Unfortunately, Jules and Guy know all too well the effects of mental illness and suicide on a family.
Jules' brother took his life 13 years ago, while the Choir hitmaker's best friend lost his battle with mental health in 2018.
As a result, the couple make sure to always keep an open line of communication with their kids about how they're feeling, particularly during lockdown.
“We always encourage our kids to just say how they feel and talk about it — and nothing is off limits,” Jules told The Daily Telegraph.
“Even though they’re little kids, their problems are just as big as ours are to us, so I just try and tread tenderly and listen and try to turn the little ship around and think about tomorrow — a new day.”
Jules said her sons often open up the most to her and Guy while getting put to bed at night - a bonding time which she described as "really, really special".
“We put a meditation on so it’s calm, there’s beautiful music playing or doing some breathing exercises, and then it all just kind of comes out how they’re feeling," she said.
It’s a subject that the couple are so passionate about that The Sebastian Foundation, founded by Guy and Jules, teamed up with youth mental health program Open Parachute last year.
The program enlists real teenagers to talk to kids about their personal struggle and aims to help young people deal with the prevalent issue of mental health.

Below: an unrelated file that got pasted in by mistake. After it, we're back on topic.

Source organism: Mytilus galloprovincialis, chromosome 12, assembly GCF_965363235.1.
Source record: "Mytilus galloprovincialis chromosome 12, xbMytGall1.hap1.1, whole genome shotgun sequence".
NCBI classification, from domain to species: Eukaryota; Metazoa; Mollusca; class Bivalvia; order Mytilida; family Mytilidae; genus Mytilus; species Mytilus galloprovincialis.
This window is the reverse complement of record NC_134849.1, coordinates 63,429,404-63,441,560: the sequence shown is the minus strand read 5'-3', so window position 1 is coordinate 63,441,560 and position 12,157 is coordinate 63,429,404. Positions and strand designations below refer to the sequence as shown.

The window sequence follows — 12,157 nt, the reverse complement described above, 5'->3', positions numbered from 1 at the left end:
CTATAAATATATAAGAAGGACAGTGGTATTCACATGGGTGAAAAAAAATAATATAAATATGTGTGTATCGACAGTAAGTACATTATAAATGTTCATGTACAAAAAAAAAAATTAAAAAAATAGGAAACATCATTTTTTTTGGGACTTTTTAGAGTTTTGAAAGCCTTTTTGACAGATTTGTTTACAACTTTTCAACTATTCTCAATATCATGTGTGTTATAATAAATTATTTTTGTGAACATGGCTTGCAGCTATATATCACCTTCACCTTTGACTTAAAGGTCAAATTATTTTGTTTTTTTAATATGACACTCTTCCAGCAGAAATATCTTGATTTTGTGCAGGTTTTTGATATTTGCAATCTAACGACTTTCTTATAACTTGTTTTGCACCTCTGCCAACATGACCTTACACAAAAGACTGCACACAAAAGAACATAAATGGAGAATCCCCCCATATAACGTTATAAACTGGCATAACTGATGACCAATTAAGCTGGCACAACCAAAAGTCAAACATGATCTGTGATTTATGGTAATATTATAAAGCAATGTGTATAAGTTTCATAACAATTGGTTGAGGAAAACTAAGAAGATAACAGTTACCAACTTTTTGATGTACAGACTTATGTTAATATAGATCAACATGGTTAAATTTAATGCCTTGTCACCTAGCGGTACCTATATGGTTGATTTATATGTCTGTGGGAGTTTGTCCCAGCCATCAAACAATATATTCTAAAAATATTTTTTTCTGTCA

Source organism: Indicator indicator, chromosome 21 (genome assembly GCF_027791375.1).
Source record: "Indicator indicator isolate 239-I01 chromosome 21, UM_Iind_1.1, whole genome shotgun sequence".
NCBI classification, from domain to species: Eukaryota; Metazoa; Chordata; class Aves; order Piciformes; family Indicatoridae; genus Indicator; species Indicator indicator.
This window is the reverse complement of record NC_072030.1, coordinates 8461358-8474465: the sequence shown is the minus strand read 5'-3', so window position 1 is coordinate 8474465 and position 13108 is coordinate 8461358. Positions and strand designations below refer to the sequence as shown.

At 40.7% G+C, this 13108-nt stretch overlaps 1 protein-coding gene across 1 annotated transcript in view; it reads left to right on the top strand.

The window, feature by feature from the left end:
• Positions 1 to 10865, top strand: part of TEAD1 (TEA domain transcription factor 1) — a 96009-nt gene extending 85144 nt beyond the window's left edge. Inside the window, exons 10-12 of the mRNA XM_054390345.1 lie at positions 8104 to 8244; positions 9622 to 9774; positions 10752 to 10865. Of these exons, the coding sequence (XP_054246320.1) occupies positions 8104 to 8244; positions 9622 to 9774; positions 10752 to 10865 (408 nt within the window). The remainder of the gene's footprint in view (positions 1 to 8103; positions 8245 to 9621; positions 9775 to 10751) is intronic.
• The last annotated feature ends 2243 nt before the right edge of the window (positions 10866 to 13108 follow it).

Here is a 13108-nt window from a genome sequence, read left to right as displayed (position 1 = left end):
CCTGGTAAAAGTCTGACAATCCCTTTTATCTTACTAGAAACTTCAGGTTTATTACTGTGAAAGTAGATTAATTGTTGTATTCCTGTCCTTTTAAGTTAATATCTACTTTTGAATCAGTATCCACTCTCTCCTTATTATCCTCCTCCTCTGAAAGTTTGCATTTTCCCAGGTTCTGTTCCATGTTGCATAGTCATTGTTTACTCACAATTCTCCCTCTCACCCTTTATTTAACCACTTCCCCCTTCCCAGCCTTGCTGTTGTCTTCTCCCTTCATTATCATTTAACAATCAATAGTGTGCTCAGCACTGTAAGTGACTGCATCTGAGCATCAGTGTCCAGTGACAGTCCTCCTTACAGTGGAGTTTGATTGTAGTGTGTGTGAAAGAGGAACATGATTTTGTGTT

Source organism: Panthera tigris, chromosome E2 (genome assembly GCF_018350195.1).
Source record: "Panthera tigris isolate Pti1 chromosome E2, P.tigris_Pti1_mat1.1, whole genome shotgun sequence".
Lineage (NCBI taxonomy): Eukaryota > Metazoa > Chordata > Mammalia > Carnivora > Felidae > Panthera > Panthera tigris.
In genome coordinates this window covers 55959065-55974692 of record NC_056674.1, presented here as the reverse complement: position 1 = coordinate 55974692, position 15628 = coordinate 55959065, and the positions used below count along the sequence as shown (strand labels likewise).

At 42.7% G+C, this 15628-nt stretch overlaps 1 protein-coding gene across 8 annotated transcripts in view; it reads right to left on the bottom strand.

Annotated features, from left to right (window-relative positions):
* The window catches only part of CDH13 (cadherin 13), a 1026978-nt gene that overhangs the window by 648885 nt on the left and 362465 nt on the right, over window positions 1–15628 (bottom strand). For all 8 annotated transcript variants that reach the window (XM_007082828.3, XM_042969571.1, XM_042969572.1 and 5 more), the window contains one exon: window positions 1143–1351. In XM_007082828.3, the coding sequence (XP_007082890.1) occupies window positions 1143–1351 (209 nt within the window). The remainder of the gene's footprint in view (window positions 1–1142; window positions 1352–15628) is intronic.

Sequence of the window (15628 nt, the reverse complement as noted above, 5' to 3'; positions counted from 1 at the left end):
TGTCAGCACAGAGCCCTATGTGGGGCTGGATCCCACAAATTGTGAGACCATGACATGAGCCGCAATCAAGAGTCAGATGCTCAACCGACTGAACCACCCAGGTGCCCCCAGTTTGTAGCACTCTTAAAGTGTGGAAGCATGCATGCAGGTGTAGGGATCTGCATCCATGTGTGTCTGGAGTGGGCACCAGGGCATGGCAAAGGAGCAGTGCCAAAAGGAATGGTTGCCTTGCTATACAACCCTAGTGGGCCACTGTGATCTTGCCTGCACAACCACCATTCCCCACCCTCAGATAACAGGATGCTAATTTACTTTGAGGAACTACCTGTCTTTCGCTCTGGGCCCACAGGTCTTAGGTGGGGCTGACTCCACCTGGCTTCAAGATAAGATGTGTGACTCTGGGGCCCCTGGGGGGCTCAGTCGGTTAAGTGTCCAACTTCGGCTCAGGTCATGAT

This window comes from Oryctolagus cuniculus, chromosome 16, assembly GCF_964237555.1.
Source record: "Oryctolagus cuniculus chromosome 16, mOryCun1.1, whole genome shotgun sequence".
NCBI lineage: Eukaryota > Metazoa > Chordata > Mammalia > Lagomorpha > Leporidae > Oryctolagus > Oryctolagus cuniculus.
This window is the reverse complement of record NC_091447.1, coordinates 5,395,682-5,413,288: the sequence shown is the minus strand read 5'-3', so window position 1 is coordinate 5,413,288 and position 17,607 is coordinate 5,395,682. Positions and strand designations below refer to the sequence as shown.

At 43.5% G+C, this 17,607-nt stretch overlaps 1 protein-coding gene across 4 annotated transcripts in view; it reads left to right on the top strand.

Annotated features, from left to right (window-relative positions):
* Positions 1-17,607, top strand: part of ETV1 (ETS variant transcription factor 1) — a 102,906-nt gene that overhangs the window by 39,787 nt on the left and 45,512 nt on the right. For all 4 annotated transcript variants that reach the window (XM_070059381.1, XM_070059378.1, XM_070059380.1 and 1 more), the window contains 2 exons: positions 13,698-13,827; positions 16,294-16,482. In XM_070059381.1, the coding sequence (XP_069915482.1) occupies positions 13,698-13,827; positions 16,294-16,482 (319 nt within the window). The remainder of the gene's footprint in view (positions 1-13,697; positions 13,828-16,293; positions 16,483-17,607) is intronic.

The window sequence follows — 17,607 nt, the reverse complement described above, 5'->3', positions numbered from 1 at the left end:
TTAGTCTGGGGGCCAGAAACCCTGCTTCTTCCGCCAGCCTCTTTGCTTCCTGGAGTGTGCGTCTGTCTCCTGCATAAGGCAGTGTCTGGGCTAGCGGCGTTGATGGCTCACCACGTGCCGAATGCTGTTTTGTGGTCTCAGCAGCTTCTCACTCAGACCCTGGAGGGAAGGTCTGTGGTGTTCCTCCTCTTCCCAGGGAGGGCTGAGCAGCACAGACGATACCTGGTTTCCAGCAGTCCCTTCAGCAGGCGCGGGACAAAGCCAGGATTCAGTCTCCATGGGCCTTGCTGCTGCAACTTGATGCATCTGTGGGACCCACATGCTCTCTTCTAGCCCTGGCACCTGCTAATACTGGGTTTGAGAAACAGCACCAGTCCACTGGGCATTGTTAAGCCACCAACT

“It teaches them how to deal with things and feelings and emotions,” Jules told WHO.
“These are not light subjects - it’s depression and anxiety and eating disorders and bullying and some of these things like social media, we didn’t have to deal with as teenagers.”
With Guy busy filming The Voice and recording in the studio, the majority of the boys' homeschooling has been left to Jules.
“People often think I am positive all the time — and I was like, ask my family because I mean, no one’s 100 per cent positive, 100 per cent of the time," she admitted.
While they try to stay on the same page as much as possible, the pair admit that sometimes they disagree on the best way to parent their children.
“If we do disagree on something, we try to have a private conversation about that and not discuss that in front of the children because then they’re kind of involved in the weakness of the whole situation,” Jules told New Idea earlier this month.
Guy emphasised one thing they would never do is fall into the “good cop/bad cop” trap.
“You naturally gravitate towards wanting to have them like you. So it’s tough when you’re just being that one parent that’s letting the other be the one that isn’t liked all the time,” he said.